Jennifer Coombs Blog | Dear Activist Investors: Socially Responsible Investing | Talkmarkets
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Jennifer Coombs has nearly a decade of experience in the investment world, with a variety of titles and investing functions from trading to model building. GradMoney was created from a desire to change the way young adults view the stock market and a desire to save the general public thousands ... more

Dear Activist Investors: Socially Responsible Investing

Date: Thursday, August 2, 2018 7:22 PM EDT

I want to talk about an important way that the general public can practice socially responsible investing - all without a degree in finance or even investing in the market at all. However, in order to impact the world this way, you need to have an open mind and a logical brain. I'm a huge supporter of using the power of activist investors to help shape the course of not just the market, but the why corporations do business and respond to consumer concerns.

Activist Investors are individuals or groups who purchase large numbers of a public company's shares and/or tries to obtain seats on the company's board with the goal of effecting a major change in the company. A company can become a target for activist investors if it is mismanaged, has excessive costs, could be run more profitably as a private company or has another problem that the activist investor believes it can fix to make the company more valuable. Obviously an activist investor is more often than not motivated by money rather than doing it for the greater good. However, when the largest consider group in the world is concerned about certain business practices, it would of course be the most profitable and in their best interest to appease this group for better or worse.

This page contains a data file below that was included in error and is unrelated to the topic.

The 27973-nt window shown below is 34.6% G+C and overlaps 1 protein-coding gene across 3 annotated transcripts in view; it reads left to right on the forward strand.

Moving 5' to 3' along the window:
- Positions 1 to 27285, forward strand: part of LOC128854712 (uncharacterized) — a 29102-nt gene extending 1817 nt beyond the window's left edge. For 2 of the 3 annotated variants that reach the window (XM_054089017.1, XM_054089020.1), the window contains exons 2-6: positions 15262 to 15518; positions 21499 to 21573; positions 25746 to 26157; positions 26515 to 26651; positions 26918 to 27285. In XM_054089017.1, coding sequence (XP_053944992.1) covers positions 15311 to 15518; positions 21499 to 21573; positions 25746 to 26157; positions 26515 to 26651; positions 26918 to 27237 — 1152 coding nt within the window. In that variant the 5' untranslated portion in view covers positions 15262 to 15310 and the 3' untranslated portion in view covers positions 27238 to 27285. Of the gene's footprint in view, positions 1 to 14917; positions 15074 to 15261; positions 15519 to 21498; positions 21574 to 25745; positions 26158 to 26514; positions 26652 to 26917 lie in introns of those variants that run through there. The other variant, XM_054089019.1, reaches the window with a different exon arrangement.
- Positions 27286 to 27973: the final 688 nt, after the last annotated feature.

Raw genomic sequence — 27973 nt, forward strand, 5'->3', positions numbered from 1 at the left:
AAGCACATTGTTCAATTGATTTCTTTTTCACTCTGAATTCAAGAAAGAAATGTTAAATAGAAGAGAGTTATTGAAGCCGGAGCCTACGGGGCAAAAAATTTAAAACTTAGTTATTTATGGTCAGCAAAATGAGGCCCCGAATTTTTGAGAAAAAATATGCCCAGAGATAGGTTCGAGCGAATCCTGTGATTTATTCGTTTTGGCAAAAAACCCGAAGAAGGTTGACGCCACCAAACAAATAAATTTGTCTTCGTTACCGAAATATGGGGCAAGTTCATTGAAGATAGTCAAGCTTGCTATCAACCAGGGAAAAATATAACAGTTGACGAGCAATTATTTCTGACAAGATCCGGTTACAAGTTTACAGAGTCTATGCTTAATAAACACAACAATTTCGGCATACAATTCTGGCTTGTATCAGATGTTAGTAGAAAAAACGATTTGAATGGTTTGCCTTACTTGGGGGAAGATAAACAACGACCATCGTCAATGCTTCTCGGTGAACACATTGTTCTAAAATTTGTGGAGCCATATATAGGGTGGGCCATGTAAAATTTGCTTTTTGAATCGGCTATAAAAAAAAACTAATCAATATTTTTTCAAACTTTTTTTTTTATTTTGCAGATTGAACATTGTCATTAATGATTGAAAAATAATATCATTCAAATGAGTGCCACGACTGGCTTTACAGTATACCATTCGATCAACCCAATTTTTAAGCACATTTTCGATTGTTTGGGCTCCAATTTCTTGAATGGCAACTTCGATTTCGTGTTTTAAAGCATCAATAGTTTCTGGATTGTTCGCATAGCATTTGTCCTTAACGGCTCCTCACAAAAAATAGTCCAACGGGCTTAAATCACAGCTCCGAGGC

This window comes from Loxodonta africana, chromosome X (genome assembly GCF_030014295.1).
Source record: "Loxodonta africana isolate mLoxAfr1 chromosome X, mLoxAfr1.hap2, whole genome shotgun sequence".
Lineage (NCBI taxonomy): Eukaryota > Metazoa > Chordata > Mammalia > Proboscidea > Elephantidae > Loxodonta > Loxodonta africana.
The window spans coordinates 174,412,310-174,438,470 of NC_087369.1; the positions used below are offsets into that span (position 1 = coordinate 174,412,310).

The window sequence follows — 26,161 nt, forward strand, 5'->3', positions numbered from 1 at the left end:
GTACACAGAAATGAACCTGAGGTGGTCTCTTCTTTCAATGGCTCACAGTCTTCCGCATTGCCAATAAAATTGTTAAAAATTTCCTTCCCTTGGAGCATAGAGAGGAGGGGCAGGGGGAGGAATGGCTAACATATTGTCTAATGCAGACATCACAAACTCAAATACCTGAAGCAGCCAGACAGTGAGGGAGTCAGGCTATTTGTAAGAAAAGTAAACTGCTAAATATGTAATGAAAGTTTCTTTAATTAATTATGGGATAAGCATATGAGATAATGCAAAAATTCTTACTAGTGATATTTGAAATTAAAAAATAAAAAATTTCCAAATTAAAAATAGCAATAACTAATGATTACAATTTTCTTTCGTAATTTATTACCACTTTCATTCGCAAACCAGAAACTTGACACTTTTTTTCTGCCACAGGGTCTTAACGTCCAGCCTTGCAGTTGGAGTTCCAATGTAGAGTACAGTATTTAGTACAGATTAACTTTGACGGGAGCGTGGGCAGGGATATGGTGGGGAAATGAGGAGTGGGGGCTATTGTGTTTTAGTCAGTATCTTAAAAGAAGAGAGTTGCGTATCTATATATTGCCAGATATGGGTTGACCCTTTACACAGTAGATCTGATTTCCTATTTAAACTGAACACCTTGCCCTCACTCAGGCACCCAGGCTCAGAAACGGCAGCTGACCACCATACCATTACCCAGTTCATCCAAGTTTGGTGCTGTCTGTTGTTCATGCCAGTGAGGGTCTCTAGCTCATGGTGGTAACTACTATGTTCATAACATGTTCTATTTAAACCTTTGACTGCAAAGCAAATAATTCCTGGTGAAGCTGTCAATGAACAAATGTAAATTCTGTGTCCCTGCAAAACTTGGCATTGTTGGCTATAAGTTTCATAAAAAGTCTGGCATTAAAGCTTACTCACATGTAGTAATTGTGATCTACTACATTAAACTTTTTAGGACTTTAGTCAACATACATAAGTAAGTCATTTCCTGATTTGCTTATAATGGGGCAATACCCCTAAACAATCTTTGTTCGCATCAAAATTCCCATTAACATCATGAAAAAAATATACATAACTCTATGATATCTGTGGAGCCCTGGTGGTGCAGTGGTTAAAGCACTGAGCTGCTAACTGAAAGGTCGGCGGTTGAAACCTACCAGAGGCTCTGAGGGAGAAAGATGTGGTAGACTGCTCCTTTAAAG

Now, it’s easy to get your blood boiling over the fact that these people spend your annual salary in the course of a few hours. But they are a very important solution to the problem. Think of billionaire activist investors like (smarter) politicians. Imagine if the 99% petitioned the 1% to implement socially responsible investing changes on their behalf? How can they say ‘no’ to a million people? Don’t believe me when I say this is a real thing? Let me give you a real example…

This is a fellow many of you will recognize – Warren Buffet.

When I was an associate analyst, I noticed a framed letter in the office of one of the portfolio managers I supported and one day I asked him about it. He told me that a few years back he was convinced that he had a unique and interesting perspective on a particular stock (which I cannot disclose) and so he wrote a letter to Warren Buffet saying that he should consider including the company in the Berkshire Hathaway portfolio.

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